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23 photos so far this month
Diving for Prizes
February 5, 2016
I'd been watching them awhile, then caught on that some were diving, I didn't know why yet, so next time one had got going, I started photographed it, still hoping to figure out what for. These are presented in as close to these gulls — not just one's — usual diving sequence as I could manage, so this series makes some sense. Not my traditional chronological, because that way, they were in the wrong order.
Trouble is they were at differing distances and with different sets of other birds, so while the action is sequential, the players are not. Oh, well.
Wing-power up, lift-off, head-down dive in.
These last two are so similar, yet so different, I'm putting in both. I like the singularity above and the camaraderie here.
Fold wings, while keeping powering down …
Beak's probably on the bay floor about now, and …
it needs that little extra wing-push to stay down long enough to grab something tasty.
I saw several of these morsels, all the same colors and texture.
Mid-Day at Hagerman
February 1, 2016
We drove a long way not finding any birds before this one suddenly appeared close. We assumed it assumed that because it was holding still, we couldn't see it, but it had chosen its background badly this time, and we could see it very well indeed. It's always a thrill to sight a Roadrunner, and today was no exception. Yee-haw!! Beep-beep.
We knew who they were without getting up close and personal, and indeed they were Ring-billed Gulls, the most populous gulls around here. Lake gulls. Calling them sea gulls is a little silly this far from the nearest ocean.
There had been a recurring Male Pintail Duck in Sunset Bay the previous couple of summers, but he did not show up last summer, and we miss him, although we assume he found a mate and has settled down.
Our second roadrunner for the day was a little quicker, and it stayed more distant, and it too, seemed to believe it was invisible if it was still, but it appeared to believe even more in the theory that if it skedaddled out of there, it was far more likely to achieve disappearance. This is it stopping one more time on its way to invisibility. So much so, that like most other birds, after not long a while, all we could see was movement, not bird.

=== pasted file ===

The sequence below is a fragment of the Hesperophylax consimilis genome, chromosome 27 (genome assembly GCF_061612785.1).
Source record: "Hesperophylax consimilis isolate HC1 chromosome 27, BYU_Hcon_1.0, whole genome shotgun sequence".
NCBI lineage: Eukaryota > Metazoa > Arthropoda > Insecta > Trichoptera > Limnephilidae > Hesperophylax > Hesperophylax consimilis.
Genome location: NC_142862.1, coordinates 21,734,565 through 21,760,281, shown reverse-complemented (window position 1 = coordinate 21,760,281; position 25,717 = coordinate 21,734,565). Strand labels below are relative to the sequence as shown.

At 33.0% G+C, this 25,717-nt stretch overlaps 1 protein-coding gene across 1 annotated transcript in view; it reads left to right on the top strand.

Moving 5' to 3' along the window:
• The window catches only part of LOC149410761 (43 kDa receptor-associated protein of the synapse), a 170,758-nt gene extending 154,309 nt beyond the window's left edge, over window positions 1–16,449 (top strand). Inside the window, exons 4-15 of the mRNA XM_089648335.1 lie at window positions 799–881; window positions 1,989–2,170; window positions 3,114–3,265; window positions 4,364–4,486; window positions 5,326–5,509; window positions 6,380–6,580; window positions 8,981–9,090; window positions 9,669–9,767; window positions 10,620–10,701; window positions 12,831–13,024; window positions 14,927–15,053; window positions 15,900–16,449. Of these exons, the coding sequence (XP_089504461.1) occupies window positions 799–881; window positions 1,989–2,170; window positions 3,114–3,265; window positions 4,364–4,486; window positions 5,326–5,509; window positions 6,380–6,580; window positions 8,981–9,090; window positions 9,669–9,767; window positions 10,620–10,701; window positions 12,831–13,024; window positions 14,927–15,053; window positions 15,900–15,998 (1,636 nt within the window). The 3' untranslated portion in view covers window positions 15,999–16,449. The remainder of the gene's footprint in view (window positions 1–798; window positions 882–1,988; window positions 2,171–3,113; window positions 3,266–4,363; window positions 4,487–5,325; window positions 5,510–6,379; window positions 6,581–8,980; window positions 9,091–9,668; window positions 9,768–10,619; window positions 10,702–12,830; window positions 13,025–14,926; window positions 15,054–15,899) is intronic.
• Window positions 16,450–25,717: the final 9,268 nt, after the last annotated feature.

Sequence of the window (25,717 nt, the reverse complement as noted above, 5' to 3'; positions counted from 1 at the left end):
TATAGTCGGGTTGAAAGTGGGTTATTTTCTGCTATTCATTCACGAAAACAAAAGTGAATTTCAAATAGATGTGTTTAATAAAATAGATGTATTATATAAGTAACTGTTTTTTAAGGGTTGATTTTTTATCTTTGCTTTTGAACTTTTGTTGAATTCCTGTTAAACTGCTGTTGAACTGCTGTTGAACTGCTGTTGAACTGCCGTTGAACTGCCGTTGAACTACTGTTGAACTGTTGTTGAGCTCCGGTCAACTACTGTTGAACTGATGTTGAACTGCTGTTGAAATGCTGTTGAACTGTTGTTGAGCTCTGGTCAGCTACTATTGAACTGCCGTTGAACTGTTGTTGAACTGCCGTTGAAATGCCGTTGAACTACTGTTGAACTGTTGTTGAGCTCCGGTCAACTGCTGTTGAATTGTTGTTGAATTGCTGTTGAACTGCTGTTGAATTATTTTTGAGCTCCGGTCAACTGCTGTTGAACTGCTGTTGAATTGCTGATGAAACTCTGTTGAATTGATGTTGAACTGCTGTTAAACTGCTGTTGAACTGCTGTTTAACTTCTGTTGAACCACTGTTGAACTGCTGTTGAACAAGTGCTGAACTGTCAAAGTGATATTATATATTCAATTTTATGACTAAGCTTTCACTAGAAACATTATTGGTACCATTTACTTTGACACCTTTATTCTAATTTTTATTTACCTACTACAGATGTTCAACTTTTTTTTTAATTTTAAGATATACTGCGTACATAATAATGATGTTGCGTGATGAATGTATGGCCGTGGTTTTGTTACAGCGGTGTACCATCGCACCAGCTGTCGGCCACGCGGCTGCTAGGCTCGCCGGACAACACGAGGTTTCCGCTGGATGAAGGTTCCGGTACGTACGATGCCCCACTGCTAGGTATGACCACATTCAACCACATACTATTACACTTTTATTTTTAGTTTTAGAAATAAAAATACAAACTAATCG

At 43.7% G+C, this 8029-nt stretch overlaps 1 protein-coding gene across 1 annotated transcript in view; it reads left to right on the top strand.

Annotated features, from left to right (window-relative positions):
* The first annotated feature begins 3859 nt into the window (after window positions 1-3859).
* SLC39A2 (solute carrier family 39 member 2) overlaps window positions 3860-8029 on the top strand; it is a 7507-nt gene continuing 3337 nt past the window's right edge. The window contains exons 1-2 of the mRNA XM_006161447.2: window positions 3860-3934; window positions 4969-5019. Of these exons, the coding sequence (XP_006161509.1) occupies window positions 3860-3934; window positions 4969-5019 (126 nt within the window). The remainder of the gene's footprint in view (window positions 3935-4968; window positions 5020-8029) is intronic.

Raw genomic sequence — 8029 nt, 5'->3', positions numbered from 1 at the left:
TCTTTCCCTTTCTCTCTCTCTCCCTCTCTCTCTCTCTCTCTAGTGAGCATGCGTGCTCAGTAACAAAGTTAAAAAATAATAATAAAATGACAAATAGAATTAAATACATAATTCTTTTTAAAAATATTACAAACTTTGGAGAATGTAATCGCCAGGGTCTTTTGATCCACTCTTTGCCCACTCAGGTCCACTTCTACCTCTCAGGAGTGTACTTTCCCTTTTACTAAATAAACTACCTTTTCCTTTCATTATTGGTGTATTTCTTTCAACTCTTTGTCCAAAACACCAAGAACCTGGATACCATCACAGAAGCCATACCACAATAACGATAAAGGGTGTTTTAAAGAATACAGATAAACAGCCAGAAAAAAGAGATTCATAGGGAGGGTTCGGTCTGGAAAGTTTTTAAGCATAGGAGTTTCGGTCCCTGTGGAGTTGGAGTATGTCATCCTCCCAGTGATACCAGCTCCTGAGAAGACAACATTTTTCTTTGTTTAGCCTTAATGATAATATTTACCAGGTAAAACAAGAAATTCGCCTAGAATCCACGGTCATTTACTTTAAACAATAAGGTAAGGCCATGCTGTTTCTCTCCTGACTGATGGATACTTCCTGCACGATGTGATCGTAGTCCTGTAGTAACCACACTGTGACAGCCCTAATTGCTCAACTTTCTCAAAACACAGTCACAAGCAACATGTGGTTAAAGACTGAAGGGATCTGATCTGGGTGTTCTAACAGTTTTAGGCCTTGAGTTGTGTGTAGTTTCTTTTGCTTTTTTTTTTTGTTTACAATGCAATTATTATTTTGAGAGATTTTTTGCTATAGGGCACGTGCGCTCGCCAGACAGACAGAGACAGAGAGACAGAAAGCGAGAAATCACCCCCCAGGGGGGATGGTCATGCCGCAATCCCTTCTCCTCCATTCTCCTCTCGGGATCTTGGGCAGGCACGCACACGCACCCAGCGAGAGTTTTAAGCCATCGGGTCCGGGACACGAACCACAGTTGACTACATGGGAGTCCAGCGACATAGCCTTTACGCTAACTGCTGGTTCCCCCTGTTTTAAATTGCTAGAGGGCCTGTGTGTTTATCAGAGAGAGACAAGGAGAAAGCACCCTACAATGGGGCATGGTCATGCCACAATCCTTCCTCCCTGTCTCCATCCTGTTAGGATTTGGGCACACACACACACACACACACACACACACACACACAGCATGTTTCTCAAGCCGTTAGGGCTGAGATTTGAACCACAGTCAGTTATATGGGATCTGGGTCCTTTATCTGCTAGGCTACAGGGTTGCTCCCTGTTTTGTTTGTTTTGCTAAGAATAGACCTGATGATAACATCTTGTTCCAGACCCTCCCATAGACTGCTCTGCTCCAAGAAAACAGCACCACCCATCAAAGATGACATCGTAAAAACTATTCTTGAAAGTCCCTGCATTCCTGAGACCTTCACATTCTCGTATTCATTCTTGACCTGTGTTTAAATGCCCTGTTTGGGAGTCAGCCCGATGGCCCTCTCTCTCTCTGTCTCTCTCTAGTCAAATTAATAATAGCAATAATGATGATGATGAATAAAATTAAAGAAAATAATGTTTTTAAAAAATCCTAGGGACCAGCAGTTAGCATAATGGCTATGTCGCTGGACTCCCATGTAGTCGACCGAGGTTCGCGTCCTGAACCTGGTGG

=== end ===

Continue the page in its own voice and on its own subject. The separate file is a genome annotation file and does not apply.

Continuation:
I seriously underexposed this shot by clicking first, then asking questions like, should I compensate for all that sky coming in from the background? later. I should have, but the nice thing about underexposing is that we can generally alter the tonal range by brightening-up everything in the picture. Like this. Over-exposing does not work that way, at all, ever.
It stood there just like this long enough for me to focus on its head and click the shutter. Later, it resumed looking like an ordinary Great Blue Heron.
We saw lots of Turkey Vultures today, but only one ever flew over us this close.
This is a different GBH (Great Blue Heron). We only saw a half dozen all the time we were there. I'm sure many more were out there, but after not finding many birds in the few places we fully explored, we kinda gave up. It would have helped if we would have gone the early we attempted, but I did get to sleep in after thoroughly waking up, then we got back out there noonish. If we'd been there at seven or eight instead, we probably would have been a lot "luckier" with birds.